As held by the Tribunal in the case of Linklaters LLP (supra), the use of the said expression would mean that the “force of attraction” rule is applicable and the entire earnings relatable to the projects in India would be chargeable to tax in India. It was held that the extension of taxability of profits of PE by including profits directly or indirectly attributable as per the provisions of Article 7(1) of the India-UK DTAA was akin to Article 7(1)(b) and 7(1)(c) of the UN Model Convention which provided that in addition to the profit attributable to the PE, the taxability of PE profits will also extend to other business activities carried in that other State of goods or merchandise of the same or similar kind as those sold through that PE. It was held by the Tribunal in the case of Linklaters LLP (supra) that the basic philosophy underlying a force of attraction rule is that when an enterprise sets up a PE in another country, it brings itself within the fiscal jurisdiction of that country to such a degree that such another country can properly tax all profits that the enterprise derives from that country, whether the transactions are routed and performed through the PE or not.
Keeping in view the divergent views expressed by the co-ordinate Benches in the case of Set Satellite (Pte) Ltd. (supra) and Airline Rotables Ltd. (supra) on the one hand and Linklaters LLP (supra) on the other hand and having noticed prima facie merit in the contention raised on behalf of the assessee that the income of the assessee being taxable u/s 9(1)(i) of the Act, the amendment made by Finance Act, 2010 by way of substitution of Explanation to section 9 w.r.e.f. 01/06/1976 is not applicable in the case of the assessee [the acceptance of which would
lead to taking a view which is contradicting the view taken by the coordinate Bench in the case of Linklaters LLP (supra)], the Division Bench of the Tribunal referred the case to the Hon’ble President for constituting a Special Bench. Accordingly this Special Bench has been constituted.
The view taken by the Tribunal and the High Court in Clifford Chance was that if Article 15 of the India-UK Treaty is not applicable because the stay of the partner exceeded 90 days, then the taxability of the income would be determined by s. 9(1)(i) of the Act. It was held that for determination of income u/s 9(1)(i), the territorial nexus doctrine plays an important part and if the income arises out of operations in more than one jurisdiction, it would not be correct to contend that the entire income accrues or arises in each of the jurisdictions. The High Court applied the law laid down by the Supreme Court in the context of s. 9(1)(i) that if all the operations are not carried out in the taxable territories, the profits and gains of business deemed to accrue in India through and from business connection in India shall be only such profits and gains as are reasonably attributable to the operations carried out in the taxable territories. Accordingly, the view expressed in Linklaters LLP that the judgment of the Bombay High Court is based on the premise of s. 9(1)(vii) and that the said premise no longer holds good in view of the retrospective amendment is not correct. The law laid down by the High Court continues to be good law;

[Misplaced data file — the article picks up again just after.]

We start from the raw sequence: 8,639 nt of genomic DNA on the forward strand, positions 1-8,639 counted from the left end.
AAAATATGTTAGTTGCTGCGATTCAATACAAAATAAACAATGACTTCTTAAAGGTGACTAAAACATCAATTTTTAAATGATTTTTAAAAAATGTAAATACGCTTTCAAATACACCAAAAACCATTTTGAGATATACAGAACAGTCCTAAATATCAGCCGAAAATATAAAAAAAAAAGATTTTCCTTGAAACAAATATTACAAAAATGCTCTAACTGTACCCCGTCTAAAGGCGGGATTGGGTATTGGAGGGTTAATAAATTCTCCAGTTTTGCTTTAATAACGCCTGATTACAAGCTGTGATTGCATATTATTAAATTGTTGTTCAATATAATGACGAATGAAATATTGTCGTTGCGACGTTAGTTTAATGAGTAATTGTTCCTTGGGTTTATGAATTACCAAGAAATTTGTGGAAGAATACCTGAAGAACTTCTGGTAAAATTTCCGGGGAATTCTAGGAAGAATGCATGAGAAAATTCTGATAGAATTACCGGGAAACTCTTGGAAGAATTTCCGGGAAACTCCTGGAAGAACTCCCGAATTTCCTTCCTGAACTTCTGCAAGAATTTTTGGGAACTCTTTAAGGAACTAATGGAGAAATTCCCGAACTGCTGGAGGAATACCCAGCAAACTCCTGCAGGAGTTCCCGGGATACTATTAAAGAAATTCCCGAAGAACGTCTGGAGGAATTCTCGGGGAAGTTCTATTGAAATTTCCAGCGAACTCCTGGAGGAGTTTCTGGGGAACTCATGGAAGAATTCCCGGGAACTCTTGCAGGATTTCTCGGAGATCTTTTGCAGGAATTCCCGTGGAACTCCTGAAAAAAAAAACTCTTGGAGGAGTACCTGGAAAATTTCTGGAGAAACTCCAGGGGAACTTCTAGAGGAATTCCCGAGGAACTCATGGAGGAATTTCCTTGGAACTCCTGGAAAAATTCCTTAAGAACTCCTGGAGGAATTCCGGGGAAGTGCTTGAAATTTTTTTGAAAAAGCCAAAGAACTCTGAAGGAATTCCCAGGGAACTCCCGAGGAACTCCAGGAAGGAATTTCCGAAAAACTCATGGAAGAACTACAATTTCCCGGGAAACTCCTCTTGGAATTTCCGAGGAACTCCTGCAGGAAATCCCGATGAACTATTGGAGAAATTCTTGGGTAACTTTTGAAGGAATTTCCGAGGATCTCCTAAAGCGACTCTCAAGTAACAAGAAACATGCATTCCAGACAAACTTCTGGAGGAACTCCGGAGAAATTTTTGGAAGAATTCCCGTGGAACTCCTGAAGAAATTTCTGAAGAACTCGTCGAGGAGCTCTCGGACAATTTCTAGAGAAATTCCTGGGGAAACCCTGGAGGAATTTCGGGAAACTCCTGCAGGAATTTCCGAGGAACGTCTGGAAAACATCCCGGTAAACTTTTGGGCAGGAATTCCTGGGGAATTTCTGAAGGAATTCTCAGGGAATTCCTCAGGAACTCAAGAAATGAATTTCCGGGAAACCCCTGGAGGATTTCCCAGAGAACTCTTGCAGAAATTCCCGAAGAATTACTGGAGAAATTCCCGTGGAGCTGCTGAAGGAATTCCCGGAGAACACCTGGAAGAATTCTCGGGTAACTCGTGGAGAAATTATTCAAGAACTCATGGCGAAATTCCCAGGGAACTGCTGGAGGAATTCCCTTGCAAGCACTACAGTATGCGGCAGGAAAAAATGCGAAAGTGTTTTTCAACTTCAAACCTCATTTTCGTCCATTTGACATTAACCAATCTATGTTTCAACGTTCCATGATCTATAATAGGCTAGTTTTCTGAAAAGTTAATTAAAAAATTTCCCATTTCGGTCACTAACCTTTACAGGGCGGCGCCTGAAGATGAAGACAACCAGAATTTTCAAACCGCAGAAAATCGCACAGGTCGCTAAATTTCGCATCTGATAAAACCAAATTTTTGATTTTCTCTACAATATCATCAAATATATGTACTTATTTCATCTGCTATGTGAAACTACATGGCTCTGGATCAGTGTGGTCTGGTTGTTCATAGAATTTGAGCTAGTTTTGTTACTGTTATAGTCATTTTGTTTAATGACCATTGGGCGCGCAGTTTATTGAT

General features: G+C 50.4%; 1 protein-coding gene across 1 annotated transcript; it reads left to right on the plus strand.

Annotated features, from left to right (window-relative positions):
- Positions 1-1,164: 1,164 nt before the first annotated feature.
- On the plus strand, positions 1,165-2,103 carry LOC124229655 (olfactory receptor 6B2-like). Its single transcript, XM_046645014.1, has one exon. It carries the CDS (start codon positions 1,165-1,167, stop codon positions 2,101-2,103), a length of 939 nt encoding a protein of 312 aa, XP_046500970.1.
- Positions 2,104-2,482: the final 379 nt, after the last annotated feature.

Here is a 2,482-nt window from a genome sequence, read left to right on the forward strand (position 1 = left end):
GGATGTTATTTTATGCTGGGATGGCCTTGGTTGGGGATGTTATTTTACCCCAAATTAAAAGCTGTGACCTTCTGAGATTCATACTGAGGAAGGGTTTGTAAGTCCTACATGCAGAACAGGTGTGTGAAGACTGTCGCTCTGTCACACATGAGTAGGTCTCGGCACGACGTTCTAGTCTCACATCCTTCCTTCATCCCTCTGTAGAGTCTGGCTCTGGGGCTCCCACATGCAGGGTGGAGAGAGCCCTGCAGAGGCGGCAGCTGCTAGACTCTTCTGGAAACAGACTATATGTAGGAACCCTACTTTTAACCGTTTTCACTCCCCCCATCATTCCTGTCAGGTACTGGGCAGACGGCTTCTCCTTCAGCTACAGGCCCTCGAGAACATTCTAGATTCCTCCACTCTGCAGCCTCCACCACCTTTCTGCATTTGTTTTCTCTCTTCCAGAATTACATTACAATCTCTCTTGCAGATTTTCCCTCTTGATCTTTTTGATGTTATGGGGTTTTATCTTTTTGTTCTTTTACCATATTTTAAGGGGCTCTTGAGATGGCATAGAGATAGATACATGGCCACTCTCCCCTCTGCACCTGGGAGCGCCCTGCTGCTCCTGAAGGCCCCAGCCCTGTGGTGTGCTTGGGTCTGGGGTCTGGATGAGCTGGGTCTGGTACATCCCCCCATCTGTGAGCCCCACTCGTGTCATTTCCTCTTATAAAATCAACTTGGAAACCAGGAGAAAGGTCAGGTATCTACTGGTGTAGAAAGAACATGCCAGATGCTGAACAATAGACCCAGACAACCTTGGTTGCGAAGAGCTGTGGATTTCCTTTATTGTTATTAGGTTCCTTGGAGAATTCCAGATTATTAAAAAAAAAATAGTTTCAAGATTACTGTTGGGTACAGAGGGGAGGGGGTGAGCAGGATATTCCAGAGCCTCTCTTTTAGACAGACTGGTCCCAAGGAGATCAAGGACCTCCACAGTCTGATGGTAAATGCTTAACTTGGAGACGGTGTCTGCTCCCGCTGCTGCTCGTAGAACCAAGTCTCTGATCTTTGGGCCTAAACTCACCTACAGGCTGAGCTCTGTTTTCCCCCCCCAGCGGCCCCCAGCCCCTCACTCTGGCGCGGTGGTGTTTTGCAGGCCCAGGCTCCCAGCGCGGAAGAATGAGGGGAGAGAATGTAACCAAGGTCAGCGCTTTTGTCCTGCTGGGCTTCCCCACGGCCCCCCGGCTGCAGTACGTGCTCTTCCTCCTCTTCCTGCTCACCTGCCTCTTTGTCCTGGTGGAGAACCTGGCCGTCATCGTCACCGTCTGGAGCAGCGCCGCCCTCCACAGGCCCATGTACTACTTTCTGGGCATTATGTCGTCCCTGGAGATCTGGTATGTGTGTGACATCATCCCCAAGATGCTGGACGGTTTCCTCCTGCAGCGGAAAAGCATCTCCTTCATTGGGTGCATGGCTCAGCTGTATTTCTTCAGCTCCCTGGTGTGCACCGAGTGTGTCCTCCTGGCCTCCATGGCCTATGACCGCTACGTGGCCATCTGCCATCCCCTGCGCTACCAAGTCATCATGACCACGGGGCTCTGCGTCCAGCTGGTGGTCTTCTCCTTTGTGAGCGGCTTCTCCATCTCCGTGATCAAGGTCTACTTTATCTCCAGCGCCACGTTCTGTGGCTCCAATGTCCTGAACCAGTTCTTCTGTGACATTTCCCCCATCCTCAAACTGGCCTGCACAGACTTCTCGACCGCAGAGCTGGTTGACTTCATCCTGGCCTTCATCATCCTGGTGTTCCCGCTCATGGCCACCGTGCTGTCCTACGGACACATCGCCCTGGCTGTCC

As regards the rule of “force of attraction“, Article 7(1) provides that the profits of the UK enterprise “directly or indirectly attributable to the PE” may be assessed in India. The connotation of what is “directly attributable to the PE” is set out in Article 7(2) while the connotation of what is “indirectly attributable to the PE” is set out in Article 7(3). When the connotation of “profits indirectly attributable” to the PE is defined specifically in Article 7(3), one cannot refer to Article 7(1) of the UN Model Convention which is materially different from Article 7(1) & 7(3) of the India-UK DTAA. The reliance placed in Linklater on the UN Model Convention to come to the conclusion that the connotation of “profits indirectly attributable to PE” in Article 7(1) incorporates the “force of attraction” rule thereby bringing an enterprise having a PE in another country within the fiscal jurisdiction of that another country to such a degree that such another country can properly tax all profits that the enterprise derives from that country – whether the transactions are routed and performed through their PE or not – is clearly misplaced and not acceptable.